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Action to contain rising food prices commendable - Esipisu

Sunday May 21 2017

Mr Manoah Esipisu said the Government has taken action to contain rising food prices.

A shopper checks the price of a packet of maize at a Nakumatt supermarket in Nairobi on May 18, 2017. State House spokesman Manoah Esipisu said the government has taken action to contain rising food prices. PHOTO | FRANCIS NDERITU | NATION MEDIA GROUP 

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The government has hit back at critics of the recent maize flour subsidy offered by the Ministry of Agriculture, saying it had helped to stabilise the price of the national staple food.

State House spokesman Manoah Esipisu said in a statement that the government is determined to bring down the price of unga.

However, Bomet Governor Isaac Ruto, the Chama Cha Mashinani (CCM) party leader and Nasa co-principal, said Kenyans in rural areas are yet to access the subsidised flour.

"Rural folks have no access to supermarkets. They are a starving lot who need an immediate solution.

"You cannot continue eating meat when the people you are leading are starving," he said.

But Mr Esipisu said the subsidy is beneficial to Kenyans because it solves the cost problem.


"The bottom line for us is that unga is affordable again to the ordinary Kenyan and no matter the amount of debate or the amount of inquisition, there is likely nothing that can be done to change the fact that a two-kilogramme packet of unga costs Sh90. That is just a simple fact," Mr Esipisu.

He blamed the rising food prices, especially of maize meal, on the reduced maize yields occasioned by drought.

"It is not lost on many of us that our region has endured one of the most severe droughts in our history. Our production of maize and supply of food have been strained," he explained.

Governor Ruto said people in rural areas did not require maize flour but the grain itself as they are used to milling it for themselves and using it to cook githeri (a mixture of beans and maize).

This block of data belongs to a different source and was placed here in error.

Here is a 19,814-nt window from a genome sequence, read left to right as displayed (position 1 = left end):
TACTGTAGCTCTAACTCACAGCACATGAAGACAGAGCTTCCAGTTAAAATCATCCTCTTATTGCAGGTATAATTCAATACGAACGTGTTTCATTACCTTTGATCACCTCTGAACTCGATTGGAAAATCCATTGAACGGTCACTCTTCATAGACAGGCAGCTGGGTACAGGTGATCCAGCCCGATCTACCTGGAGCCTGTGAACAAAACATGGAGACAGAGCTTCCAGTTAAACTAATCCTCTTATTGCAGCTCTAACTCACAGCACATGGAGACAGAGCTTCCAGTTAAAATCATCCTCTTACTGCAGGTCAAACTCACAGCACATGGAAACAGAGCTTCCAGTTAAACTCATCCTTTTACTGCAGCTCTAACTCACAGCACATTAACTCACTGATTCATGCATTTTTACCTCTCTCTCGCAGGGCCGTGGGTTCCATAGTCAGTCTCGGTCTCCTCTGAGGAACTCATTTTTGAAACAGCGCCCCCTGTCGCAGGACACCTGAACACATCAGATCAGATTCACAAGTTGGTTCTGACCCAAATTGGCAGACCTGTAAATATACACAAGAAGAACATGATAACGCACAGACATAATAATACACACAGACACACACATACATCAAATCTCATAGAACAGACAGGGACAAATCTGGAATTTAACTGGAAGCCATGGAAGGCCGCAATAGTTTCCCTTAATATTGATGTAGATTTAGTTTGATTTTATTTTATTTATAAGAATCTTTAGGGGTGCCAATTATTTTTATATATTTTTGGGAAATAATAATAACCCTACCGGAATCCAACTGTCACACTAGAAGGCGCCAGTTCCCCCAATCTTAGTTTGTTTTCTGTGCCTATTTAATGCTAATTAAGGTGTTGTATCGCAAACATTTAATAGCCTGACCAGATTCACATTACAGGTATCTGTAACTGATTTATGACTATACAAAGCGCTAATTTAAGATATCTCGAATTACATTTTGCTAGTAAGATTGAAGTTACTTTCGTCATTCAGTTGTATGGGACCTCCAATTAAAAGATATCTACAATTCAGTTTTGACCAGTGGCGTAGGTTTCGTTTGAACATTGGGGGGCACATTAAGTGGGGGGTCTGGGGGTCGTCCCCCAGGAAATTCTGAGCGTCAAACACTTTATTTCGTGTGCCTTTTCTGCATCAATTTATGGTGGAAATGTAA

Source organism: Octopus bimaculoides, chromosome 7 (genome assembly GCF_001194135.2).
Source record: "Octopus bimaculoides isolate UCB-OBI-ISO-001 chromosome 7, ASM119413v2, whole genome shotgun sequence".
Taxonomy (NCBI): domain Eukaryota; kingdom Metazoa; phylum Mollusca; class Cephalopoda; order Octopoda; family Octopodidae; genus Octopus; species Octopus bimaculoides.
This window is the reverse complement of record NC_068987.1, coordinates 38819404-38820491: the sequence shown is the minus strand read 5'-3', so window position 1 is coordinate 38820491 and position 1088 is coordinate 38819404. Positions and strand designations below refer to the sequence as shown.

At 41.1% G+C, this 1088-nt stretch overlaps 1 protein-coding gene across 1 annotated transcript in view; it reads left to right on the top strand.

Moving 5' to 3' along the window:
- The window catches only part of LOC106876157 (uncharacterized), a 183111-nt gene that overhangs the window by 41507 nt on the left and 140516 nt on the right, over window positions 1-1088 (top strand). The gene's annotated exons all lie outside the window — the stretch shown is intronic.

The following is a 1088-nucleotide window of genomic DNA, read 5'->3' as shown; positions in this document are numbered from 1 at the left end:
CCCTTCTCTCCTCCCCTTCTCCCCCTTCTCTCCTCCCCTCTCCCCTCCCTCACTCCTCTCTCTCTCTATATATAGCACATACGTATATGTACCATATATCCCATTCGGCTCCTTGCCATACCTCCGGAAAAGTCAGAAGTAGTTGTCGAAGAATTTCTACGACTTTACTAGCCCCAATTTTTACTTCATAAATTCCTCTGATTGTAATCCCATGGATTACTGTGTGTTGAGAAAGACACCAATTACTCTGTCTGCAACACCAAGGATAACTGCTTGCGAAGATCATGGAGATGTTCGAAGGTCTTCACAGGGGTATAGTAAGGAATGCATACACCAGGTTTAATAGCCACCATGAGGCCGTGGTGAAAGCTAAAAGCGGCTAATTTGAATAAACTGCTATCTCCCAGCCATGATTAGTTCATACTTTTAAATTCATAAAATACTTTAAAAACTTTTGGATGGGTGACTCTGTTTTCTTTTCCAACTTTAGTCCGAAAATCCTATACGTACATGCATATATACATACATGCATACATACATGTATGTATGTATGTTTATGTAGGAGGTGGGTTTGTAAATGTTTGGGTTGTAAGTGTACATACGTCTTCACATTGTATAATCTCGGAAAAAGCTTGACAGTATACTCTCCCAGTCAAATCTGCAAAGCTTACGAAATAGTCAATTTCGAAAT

Speaking at a CCM rally at Olbutyo trading centre in Chepalungu constituency, Mr Ruto accused cartels in the corridors of power of creating an artificial maize shortage and importing the commodity to profiteer from it.


Aside from the food issue, Mr Esipisu said President Uhuru Kenyatta will commission the first phase of the standard gauge railway (SGR) next week.

"We expect that the President will officiate at events on the container terminal at the standard gauge railway on May 30 and then take the ride from Mombasa to Nairobi on May 31," he said at State House.

The spokesman said President Kenyatta will make a number of stops along the way to commission some of the new stations as well as address residents in some of the counties that the SGR passes through.

China is sending a delegation of senior State officers to the launch.

On international relations, the spokesman said the country had attracted billions of shillings in investments from the recent tours by the President to the United Kingdom and China.

He cited the multibillion-shilling investment by the BBC in new multimedia production studios in Kenya that will create 250 jobs, a Sh2.5 billion investment by Kericho Gold on a plant in Mombasa that is expected to employ 10,000 workers and Equinox Energy Capital’s Sh2.5 billion hyacinth-to-energy plant in Homa Bay as some of the takeaways from the UK.

Another Sh400 billion was agreed on during the visit to China that will finance the Lamu Coal Power energy project as well as the new special economic zone in Eldoret.

Mr Esipisu said the President is also expected to attend the 43rd G7 summit in Sicily, Italy.

Ethiopia, Tunisia and Nigeria have also been invited to represent the interests of the African continent at the talks.

Additional reporting by Geoffrey Rono